And the album is a handsome thing to behold, coming dressed in suitably progged-out attire:
The four discs (r-l) CD1 Kaleidoscope (stereo), DVD1 Kaleidoscope (5.1), CD2 8 cover versions recorded during the album sessions, DVD2 ‘Making of’ documentary.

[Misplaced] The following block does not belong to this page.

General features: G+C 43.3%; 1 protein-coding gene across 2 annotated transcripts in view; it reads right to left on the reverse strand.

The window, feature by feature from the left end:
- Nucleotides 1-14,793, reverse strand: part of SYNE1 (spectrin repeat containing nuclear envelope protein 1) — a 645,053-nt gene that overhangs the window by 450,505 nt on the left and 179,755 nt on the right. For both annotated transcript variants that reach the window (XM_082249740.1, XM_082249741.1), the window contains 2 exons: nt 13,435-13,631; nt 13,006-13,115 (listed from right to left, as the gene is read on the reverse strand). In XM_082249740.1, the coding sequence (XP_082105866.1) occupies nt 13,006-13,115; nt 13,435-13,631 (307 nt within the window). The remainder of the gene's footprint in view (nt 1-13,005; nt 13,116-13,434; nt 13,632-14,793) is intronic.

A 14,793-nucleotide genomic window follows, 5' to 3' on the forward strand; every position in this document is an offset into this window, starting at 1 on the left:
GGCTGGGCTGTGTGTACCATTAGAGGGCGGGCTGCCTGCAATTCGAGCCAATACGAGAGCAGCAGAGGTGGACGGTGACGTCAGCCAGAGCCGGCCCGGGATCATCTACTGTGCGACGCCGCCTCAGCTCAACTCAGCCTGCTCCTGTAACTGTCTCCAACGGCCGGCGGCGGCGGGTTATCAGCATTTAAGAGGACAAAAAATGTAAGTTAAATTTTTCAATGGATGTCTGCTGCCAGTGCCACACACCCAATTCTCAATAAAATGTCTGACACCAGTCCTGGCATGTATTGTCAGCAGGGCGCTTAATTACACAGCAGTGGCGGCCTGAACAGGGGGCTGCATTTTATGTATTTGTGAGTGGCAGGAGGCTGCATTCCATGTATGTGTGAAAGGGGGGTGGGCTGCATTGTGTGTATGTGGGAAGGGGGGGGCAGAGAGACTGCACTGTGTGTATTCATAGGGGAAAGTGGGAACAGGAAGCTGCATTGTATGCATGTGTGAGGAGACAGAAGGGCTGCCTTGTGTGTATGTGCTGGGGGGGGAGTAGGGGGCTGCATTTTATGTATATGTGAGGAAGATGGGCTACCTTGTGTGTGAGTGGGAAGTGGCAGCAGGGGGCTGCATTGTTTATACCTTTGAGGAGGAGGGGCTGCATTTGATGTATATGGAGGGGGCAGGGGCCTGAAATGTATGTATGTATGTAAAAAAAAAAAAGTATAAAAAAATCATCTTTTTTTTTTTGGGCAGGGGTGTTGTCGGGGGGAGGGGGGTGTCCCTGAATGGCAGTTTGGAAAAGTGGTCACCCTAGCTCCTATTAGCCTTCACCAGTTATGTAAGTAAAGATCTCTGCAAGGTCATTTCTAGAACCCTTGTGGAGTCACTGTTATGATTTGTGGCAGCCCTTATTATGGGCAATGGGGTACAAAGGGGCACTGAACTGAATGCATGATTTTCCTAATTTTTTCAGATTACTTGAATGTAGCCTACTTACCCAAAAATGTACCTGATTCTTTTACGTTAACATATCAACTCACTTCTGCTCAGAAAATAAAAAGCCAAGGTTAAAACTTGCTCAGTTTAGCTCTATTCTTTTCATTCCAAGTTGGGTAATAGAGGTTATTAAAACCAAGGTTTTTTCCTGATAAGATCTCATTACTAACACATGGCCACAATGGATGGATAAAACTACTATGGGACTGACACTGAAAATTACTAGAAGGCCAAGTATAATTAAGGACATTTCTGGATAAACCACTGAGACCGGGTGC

The image doesn’t quite do justice to the full psychedelic effect of the lenticular sleeve design (also reproduced inside in postcard form) or include the Kaleidoscope t-shirt included with pre-orders, all of which makes the package a snip at around £40 for the discerning prog-nerd. TA, who have courted this element in their prospective fan-base with limited editions from album one, have really outdone themselves this time; producing a package that stands comparison with previous KScope high-end releases from the likes of Steven Wilson, not to mention Marillion‘s plush campaign editions. Musically it arguably lacks the freshness and back-to- front consistency of previous releases: their stall is set now and the element of surprise regarding ‘what will the collective efforts of these four veterans sound like’ is long gone. Kaleidoscope sounds just as one might imagine: well-crafted and impeccably-played, unashamedly-retro prog rock. The more complex compositions are still agreeably leavened by keen melodic sensibilities, albeit those are a little less to the fore this time around, and this still sets them apart: by way of comparison/contrast listen to their cover of King Crimson‘s willfully-gnarly Indiscipline on the bonus disc. Like all the covers – including Goodbye Yellow Brick Road and Nights In White Satin – it treads a line between being faithful and distinct and as with previous efforts it gives a peek behind the curtain of the band’s influences. Only And You And I slightly misses the mark, sounding somehow bereft without Jon Anderson at the helm (attendees at the recent Progressive Nation At Sea festival were treated to hearing the latter join TA for a ‘proper’ run at the song, amongst other classics from the Yes canon) but I digress…